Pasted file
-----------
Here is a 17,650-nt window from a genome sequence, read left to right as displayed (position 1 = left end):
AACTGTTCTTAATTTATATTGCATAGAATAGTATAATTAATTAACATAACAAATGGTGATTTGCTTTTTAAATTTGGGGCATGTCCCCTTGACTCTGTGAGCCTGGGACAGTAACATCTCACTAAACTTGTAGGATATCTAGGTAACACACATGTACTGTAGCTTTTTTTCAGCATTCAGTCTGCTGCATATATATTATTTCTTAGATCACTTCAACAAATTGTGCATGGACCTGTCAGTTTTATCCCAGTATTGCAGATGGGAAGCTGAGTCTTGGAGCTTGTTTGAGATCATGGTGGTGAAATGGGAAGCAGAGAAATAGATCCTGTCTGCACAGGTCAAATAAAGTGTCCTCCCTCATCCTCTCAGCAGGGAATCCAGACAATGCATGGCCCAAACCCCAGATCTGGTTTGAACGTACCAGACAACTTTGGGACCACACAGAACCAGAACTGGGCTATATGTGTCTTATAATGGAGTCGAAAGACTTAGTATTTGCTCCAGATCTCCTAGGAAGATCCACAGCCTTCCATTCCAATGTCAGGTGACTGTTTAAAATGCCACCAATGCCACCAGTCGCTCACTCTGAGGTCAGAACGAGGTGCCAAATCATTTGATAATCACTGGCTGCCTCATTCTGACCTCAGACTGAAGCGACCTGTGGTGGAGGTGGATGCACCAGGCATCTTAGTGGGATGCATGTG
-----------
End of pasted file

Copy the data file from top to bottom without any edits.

Here is a 17,650-nt window from a genome sequence, read left to right as displayed (position 1 = left end):
AACTGTTCTTAATTTATATTGCATAGAATAGTATAATTAATTAACATAACAAATGGTGATTTGCTTTTTAAATTTGGGGCATGTCCCCTTGACTCTGTGAGCCTGGGACAGTAACATCTCACTAAACTTGTAGGATATCTAGGTAACACACATGTACTGTAGCTTTTTTTCAGCATTCAGTCTGCTGCATATATATTATTTCTTAGATCACTTCAACAAATTGTGCATGGACCTGTCAGTTTTATCCCAGTATTGCAGATGGGAAGCTGAGTCTTGGAGCTTGTTTGAGATCATGGTGGTGAAATGGGAAGCAGAGAAATAGATCCTGTCTGCACAGGTCAAATAAAGTGTCCTCCCTCATCCTCTCAGCAGGGAATCCAGACAATGCATGGCCCAAACCCCAGATCTGGTTTGAACGTACCAGACAACTTTGGGACCACACAGAACCAGAACTGGGCTATATGTGTCTTATAATGGAGTCGAAAGACTTAGTATTTGCTCCAGATCTCCTAGGAAGATCCACAGCCTTCCATTCCAATGTCAGGTGACTGTTTAAAATGCCACCAATGCCACCAGTCGCTCACTCTGAGGTCAGAACGAGGTGCCAAATCATTTGATAATCACTGGCTGCCTCATTCTGACCTCAGACTGAAGCGACCTGTGGTGGAGGTGGATGCACCAGGCATCTTAGTGGGATGCATGTG